The information about DNA base composition described on page 83 (Norton pp. 75-76)is the famous "Chargaff's Rule," describing the constant ratios of bases in DNA: [A] =[ T] and [G] = [C]. If there is one factor, in my opinion, that led the Watson-Crick team to success in its quest, it was their insistence that Chargaff's rule was so important that any successful structure for DNA had to be able to explain it. As you will see, Crick had already hit upon the idea that Chargaff's rule had its basis in a base-pairing mechanism. However, the only way he could imagine to pair the bases was by stacking them directly on top of each other, something like the sketch (at right):
The nucleotide bases are very flat structures, and therefore it was possible that they might have a slight attractive force for each other based on that flatness. Crick explored this idea with theoretical chemist John Griffith. Chargaff, who visited Cambridge at this time, was not impressed with the idea, as Watson makes clear. Once again, the author's self-deprecating humor is in full view: "Only when John reassured him that I was not a typical American did he realize he was about to listen to a nut."
This chapter deals not with science but with a number of personal anecdotes and events, including the presentation of a seminar by Pauling, who finally had been able to get his passport back.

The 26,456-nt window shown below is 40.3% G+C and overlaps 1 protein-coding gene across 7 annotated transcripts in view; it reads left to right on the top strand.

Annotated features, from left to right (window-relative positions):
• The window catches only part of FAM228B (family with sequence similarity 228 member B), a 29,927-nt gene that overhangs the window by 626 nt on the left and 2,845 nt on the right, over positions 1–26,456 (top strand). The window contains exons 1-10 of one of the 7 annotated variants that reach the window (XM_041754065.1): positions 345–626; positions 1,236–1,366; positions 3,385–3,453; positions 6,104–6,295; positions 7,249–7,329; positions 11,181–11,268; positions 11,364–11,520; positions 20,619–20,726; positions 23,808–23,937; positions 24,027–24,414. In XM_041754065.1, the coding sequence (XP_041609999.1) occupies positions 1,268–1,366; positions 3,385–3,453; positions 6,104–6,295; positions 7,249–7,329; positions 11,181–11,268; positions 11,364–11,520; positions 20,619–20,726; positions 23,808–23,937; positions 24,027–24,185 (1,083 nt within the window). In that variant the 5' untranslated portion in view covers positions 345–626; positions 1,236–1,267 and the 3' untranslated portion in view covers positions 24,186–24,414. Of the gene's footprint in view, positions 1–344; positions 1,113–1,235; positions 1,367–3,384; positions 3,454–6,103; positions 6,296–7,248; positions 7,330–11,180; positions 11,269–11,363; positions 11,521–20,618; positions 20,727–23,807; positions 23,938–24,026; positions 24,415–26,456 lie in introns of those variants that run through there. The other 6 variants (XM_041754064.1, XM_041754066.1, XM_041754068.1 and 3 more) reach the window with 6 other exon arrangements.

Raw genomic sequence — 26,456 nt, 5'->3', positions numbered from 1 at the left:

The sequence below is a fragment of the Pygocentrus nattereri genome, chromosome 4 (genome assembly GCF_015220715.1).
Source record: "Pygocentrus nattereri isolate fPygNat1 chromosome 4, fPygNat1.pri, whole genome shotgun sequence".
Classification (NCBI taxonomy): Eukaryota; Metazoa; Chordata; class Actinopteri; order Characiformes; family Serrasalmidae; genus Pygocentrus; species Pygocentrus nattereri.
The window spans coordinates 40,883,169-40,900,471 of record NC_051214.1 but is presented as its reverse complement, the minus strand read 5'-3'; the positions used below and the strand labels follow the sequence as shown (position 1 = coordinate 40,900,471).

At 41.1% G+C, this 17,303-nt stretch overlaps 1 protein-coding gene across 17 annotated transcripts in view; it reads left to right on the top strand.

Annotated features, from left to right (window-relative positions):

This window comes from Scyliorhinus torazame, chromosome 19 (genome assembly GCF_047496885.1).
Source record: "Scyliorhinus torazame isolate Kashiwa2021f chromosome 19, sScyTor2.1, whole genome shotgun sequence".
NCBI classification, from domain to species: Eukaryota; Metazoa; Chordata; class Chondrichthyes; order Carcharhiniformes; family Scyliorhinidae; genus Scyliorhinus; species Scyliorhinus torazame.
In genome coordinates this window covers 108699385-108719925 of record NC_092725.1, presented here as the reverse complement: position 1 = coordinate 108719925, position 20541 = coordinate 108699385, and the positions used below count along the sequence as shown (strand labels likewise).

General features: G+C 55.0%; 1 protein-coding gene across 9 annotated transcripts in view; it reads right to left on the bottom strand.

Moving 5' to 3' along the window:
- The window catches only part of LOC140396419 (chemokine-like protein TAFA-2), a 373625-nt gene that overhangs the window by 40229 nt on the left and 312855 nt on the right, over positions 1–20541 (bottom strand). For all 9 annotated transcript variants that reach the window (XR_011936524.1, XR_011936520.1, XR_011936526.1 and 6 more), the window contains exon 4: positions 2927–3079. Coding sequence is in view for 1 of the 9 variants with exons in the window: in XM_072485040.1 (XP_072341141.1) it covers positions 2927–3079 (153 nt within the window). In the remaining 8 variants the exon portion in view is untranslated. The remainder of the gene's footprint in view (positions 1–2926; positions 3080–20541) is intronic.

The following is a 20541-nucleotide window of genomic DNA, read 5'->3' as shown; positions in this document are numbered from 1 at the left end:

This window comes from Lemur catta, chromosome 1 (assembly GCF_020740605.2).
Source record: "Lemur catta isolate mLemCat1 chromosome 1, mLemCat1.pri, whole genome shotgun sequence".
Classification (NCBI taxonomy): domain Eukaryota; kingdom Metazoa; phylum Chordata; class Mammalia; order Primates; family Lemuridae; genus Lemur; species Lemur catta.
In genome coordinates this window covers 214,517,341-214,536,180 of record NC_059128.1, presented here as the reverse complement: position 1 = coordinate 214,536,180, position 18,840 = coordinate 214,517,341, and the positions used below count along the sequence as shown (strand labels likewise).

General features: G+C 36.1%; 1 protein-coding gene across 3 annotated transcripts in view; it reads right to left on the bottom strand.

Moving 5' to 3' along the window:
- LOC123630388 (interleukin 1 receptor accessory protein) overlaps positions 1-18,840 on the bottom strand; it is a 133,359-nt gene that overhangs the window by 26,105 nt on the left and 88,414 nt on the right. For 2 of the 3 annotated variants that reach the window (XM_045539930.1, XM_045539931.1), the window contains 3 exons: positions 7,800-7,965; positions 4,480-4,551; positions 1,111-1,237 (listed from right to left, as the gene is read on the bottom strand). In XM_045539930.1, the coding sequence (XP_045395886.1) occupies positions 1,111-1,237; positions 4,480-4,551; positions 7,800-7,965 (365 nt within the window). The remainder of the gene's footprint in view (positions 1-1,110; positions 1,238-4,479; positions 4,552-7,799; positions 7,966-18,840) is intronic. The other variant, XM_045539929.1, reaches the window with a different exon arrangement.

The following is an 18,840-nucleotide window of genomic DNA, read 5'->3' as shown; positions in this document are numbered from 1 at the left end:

Joshua Lederberg's discovery of sexual recombination in bacteria would, just as Watson supposed, make it possible to work out the genetic organization of bacteria over the next few years. The concluding paragraph of this chapter is perhaps its most important. Here Watson describes the steady improvement in Franklin's X-ray patterns they "were getting prettier and prettier." He also notes that Franklin had begun to conclude that the sugar phosphate chains had to be on the outside of the molecule, which turned out to be an essential element of the solution to DNA's structure.
To me, one of the most interesting statements in this chapter is the claim that Watson sat down and wrote what we now call the "central dogma" on a sheet of paper, namely, that DNA makes RNA which makes protein. Towards the end of the chapter the news arrives that Linus Pauling has a new structure for DNA. Although Watson and Crick do not wish to believe it, clearly they worry that Pauling has solved the structure and the prize they hoped for is lost.
This is a key chapter. Peter Pauling, Linus' son, shows Watson and Crick a preprint of Pauling's paper describing his triple-helix model of DNA. Read the sections on page 103 (Norton p. 93) very carefully, because these describe Pauling's great mistake with his triple helix model. The key element of the model was the placement of the sugar-phosphate backbone in the center of the structure. Pauling proposed that hydrogen bonds held the strands together, and drew the structure something like this:
Unfortunately for the model, there was a problem. In order for those hydrogen bonds to form, the oxygen atoms that were part of the phosphate groups (above) would have to have hydrogen atoms bound to them. However, at any realistic cellular pH, those hydrogen atoms should have been dissociated, and the phosphate groups should have been negatively charged, like this: